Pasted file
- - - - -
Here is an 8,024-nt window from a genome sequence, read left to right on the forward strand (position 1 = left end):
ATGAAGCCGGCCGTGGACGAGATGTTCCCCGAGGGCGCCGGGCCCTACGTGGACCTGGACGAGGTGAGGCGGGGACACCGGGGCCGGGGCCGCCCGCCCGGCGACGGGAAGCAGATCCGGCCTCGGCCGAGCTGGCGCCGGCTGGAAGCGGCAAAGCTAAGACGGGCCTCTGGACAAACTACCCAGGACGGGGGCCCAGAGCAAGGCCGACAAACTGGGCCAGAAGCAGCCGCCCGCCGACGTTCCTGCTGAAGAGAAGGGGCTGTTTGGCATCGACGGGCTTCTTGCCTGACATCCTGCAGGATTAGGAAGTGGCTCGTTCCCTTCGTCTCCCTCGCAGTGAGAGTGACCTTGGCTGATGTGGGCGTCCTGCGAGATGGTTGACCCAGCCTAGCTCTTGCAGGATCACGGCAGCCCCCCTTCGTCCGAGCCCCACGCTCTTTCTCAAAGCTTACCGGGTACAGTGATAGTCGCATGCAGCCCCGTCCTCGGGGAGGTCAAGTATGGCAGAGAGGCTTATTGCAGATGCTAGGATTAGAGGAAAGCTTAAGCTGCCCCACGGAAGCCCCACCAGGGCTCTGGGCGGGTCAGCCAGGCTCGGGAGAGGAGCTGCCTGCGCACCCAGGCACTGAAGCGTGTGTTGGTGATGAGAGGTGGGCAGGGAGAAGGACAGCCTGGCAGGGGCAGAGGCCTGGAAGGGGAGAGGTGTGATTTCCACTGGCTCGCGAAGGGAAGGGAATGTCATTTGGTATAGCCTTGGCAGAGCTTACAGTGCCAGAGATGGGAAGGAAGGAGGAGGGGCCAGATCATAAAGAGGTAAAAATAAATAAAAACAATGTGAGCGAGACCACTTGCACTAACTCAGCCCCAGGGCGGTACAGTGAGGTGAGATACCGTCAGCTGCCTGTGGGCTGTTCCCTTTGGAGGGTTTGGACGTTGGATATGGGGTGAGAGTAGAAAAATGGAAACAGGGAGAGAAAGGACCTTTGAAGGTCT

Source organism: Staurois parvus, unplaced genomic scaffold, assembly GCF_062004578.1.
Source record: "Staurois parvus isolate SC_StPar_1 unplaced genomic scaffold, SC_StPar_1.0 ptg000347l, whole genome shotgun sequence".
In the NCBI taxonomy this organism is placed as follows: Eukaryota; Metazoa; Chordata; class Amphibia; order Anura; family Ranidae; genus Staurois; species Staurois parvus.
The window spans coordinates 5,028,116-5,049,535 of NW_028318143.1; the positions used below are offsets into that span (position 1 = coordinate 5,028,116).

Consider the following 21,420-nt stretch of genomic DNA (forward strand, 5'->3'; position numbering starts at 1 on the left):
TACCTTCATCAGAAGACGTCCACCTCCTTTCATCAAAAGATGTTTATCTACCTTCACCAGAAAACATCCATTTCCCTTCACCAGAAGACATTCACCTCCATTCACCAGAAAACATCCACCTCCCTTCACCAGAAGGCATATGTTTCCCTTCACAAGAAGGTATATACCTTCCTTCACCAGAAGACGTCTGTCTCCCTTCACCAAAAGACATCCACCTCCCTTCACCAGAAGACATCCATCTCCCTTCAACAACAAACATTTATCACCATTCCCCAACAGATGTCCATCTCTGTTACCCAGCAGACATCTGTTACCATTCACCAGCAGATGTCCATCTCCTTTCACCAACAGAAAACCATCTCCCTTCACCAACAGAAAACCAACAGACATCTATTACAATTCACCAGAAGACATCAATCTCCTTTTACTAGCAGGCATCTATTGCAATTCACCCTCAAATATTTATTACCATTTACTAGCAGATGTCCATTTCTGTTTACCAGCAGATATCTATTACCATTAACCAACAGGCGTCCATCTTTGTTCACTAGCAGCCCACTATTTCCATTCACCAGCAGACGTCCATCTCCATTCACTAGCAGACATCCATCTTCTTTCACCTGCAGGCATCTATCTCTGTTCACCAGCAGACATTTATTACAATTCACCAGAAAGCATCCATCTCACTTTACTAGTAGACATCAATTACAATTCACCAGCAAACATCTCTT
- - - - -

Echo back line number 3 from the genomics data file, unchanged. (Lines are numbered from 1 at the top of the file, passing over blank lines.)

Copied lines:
Source organism: Staurois parvus, unplaced genomic scaffold, assembly GCF_062004578.1.